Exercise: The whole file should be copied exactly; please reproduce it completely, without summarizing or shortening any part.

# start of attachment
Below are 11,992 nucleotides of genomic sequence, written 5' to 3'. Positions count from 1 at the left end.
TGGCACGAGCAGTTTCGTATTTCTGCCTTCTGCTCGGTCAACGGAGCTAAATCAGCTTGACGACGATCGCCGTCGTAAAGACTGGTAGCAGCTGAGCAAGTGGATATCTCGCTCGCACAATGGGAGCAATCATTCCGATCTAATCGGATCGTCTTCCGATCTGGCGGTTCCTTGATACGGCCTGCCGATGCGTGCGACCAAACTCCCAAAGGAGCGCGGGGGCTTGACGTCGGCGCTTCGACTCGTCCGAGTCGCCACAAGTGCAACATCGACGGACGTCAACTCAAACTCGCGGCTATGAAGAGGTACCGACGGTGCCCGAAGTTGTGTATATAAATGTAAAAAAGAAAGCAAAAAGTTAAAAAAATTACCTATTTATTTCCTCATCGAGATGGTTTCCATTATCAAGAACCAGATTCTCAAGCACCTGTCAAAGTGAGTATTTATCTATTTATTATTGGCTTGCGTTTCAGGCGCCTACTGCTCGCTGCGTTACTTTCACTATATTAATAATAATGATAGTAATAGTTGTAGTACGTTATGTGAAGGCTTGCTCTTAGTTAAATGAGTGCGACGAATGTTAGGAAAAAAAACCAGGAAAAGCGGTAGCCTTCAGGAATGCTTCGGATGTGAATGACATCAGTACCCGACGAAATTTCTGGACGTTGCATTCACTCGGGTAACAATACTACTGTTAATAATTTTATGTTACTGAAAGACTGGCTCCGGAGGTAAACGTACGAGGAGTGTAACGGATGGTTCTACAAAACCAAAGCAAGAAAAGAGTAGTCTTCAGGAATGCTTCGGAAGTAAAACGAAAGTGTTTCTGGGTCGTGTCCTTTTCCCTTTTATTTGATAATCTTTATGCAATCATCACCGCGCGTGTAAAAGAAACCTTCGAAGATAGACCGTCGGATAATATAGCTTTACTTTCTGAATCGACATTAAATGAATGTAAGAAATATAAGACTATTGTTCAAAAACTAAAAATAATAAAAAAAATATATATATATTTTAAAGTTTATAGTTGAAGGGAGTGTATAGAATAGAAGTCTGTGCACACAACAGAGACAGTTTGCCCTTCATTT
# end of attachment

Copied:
Below are 11,992 nucleotides of genomic sequence, written 5' to 3'. Positions count from 1 at the left end.
TGGCACGAGCAGTTTCGTATTTCTGCCTTCTGCTCGGTCAACGGAGCTAAATCAGCTTGACGACGATCGCCGTCGTAAAGACTGGTAGCAGCTGAGCAAGTGGATATCTCGCTCGCACAATGGGAGCAATCATTCCGATCTAATCGGATCGTCTTCCGATCTGGCGGTTCCTTGATACGGCCTGCCGATGCGTGCGACCAAACTCCCAAAGGAGCGCGGGGGCTTGACGTCGGCGCTTCGACTCGTCCGAGTCGCCACAAGTGCAACATCGACGGACGTCAACTCAAACTCGCGGCTATGAAGAGGTACCGACGGTGCCCGAAGTTGTGTATATAAATGTAAAAAAGAAAGCAAAAAGTTAAAAAAATTACCTATTTATTTCCTCATCGAGATGGTTTCCATTATCAAGAACCAGATTCTCAAGCACCTGTCAAAGTGAGTATTTATCTATTTATTATTGGCTTGCGTTTCAGGCGCCTACTGCTCGCTGCGTTACTTTCACTATATTAATAATAATGATAGTAATAGTTGTAGTACGTTATGTGAAGGCTTGCTCTTAGTTAAATGAGTGCGACGAATGTTAGGAAAAAAAACCAGGAAAAGCGGTAGCCTTCAGGAATGCTTCGGATGTGAATGACATCAGTACCCGACGAAATTTCTGGACGTTGCATTCACTCGGGTAACAATACTACTGTTAATAATTTTATGTTACTGAAAGACTGGCTCCGGAGGTAAACGTACGAGGAGTGTAACGGATGGTTCTACAAAACCAAAGCAAGAAAAGAGTAGTCTTCAGGAATGCTTCGGAAGTAAAACGAAAGTGTTTCTGGGTCGTGTCCTTTTCCCTTTTATTTGATAATCTTTATGCAATCATCACCGCGCGTGTAAAAGAAACCTTCGAAGATAGACCGTCGGATAATATAGCTTTACTTTCTGAATCGACATTAAATGAATGTAAGAAATATAAGACTATTGTTCAAAAACTAAAAATAATAAAAAAAATATATATATATTTTAAAGTTTATAGTTGAAGGGAGTGTATAGAATAGAAGTCTGTGCACACAACAGAGACAGTTTGCCCTTCATTT